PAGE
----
Many Americans struggle to come up with an official retirement savings target. After all, in the absence of a crystal ball, it's hard to know what your senior living expenses will look like down the line, and it's downright impossible to predict how many years of retirement you'll actually end up needing to fund.

Still, those of us who are planning for retirement can do our best to guess at these costs and establish our nest eggs to align with what we think we'll ultimately need. The problem, however, is that most Americans aren't good at this particular guessing game.

In a recent study by Fidelity Investments, 75% of respondents underestimated the amount of money they'll need in retirement. Specifically, 72% weren't aware just how expensive healthcare in retirement can be, while 22% came up with a medical care figure that fell about $200,000 short of what recent projections actually call for.

Retired couple shopping

IMAGE SOURCE: GETTY IMAGES.

And it's not just expenses a large number of us are underestimating; we're also selling our life expectancies short. Almost 40% of respondents felt they'd be OK with enough savings to last for just 12 to 17 years, but given that Americans are living longer these days, those who retire on time (meaning, at full retirement age for Social Security purposes) should plan for 20 years of savings at a minimum. Furthermore, since the Social Security Administration reports that one in four 65-year-olds today will live past the age of 90, while one in 10 will live past 95, a significant portion of the senior population will need savings that last a good 25 to 30 years, if not more.

What all of this tells us is that while we can't be expected to come up with definitive retirement savings targets, most of us do need a better understanding of what it will cost to sustain ourselves once we stop working. And the sooner we get educated, the better positioned we'll all be to ramp up our savings game.

How much will you spend in retirement?

The amount of money you'll need in retirement will depend on a number of factors, such as where you live and how you spend your days. It stands to reason that a retiree living in a big city with plans to dine out and visit the theater regularly might spend more than someone who plans to live in a modest town and keep busy tending to his or her home and garden.

That said, there are certain universal costs that all apply to all retirees, regardless of desired lifestyle, and these are the ones we should all be aware of. We just learned that many Americans grossly underestimate their future healthcare costs, so it might shock you to learn that the average 65-year-old couple today will spend around $400,000 on healthcare throughout retirement.

Not only that, but seniors today, on average, spend roughly:

  • $15,500 per year on housing
  • $6,850 per year on transportation
  • $5,500 per year on food
  • $1,400 per year on clothing

You can't help but notice that all of these expenses are completely non-negotiable. After all, no matter your age, you need a roof over your head, food on the table, clothing to wear, and a means of getting around town.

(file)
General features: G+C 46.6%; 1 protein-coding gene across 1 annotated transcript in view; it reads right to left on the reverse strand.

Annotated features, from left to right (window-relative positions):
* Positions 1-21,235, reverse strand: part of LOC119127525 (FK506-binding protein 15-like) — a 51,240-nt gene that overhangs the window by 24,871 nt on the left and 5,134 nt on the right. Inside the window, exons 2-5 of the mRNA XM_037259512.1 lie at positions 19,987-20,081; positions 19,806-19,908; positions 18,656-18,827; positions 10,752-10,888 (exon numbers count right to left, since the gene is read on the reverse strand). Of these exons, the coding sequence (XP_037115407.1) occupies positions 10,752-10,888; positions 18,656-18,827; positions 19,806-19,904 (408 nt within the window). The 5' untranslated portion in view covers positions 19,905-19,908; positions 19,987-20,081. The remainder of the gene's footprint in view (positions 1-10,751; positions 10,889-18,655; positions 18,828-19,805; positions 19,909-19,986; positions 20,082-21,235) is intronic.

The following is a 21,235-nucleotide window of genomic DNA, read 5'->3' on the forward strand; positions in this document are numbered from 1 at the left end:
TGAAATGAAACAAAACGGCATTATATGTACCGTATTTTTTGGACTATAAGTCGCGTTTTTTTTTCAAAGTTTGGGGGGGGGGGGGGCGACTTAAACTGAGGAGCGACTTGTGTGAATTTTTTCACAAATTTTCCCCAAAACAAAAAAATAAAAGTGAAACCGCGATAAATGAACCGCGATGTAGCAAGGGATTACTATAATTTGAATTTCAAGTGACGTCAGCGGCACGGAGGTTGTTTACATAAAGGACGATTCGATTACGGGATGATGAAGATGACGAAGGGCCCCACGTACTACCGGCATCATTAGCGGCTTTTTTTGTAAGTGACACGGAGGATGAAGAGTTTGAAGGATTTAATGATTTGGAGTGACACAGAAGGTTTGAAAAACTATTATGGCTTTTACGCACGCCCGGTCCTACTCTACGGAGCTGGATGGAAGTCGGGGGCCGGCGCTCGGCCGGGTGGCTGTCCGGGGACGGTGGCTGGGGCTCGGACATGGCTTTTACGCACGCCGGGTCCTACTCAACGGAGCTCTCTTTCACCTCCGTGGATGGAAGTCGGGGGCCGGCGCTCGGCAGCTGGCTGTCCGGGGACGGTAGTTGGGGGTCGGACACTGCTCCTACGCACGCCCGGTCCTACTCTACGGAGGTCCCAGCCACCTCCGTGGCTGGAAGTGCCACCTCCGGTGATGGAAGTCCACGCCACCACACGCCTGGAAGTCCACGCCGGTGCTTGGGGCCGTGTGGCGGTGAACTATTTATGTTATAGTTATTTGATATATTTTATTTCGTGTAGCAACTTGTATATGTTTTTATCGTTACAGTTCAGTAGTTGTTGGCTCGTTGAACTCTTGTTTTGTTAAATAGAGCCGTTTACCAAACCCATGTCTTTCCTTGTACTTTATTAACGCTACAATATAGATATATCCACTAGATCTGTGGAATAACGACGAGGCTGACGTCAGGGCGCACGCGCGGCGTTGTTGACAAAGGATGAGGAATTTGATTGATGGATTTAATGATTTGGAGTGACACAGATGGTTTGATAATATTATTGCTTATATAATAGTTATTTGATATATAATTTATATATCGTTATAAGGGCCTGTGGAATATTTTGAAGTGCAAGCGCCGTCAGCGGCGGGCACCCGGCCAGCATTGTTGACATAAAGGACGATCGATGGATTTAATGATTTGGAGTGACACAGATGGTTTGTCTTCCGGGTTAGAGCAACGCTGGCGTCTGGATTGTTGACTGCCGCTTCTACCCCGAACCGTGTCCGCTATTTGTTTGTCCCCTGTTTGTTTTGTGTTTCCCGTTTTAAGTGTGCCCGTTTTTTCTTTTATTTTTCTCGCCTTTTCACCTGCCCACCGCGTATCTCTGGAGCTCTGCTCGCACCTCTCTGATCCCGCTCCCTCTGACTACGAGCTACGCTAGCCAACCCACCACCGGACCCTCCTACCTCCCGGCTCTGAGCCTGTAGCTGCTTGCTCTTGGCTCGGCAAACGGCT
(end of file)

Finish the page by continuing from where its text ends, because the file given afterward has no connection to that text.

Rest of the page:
And again, these numbers are just averages. If you live in an expensive area of the country with high property taxes or plan to continue owning a home that's pricy to maintain, your housing costs might be considerably higher than the figure above. The same applies if you're kitchen-averse and do most of your dining outside the home.

None of this data is meant to scare you but rather to make you aware of the costs you're likely to face as a senior and the number of years you might face them for. Once you get a better sense of how much you might actually spend, you can work on boosting your savings rate to ensure that you don't fall short in retirement.

Get aggressive with your savings

While retirement is expensive no matter how you look at it, the good news is that if you still have a number of working years ahead of you, you can take steps to build a nest egg that will sustain you down the line. Currently, workers under 50 can contribute up to $18,000 a year to a 401(k) and $5,500 a year to an IRA. These limits increase to $24,000 and $6,500, respectively, for those 50 and older.

Even if you can't max out these limits, saving a smaller amount each month will go a long way if you're years from retirement and choose lucrative investments, like stocks, that produce decent returns. As an example, if you're 45 with the goal of retiring at 67, and you start socking away $400 a month effective immediately, in 22 years, you'll have about $235,000 in your nest egg, assuming your investments generate an average annual 7% return (which is actually a bit below the market's historical average). Increase that retirement plan contribution to $600 a month, and all other things being equal, you'll wind up with $353,000 in time for retirement.

Though you can't by any means predict the future, you can do your part to read up on the costs of retirement and take steps to save for them accordingly. And the sooner you do, the better your chances of building a nest egg that will provide all of the income you need as a senior.

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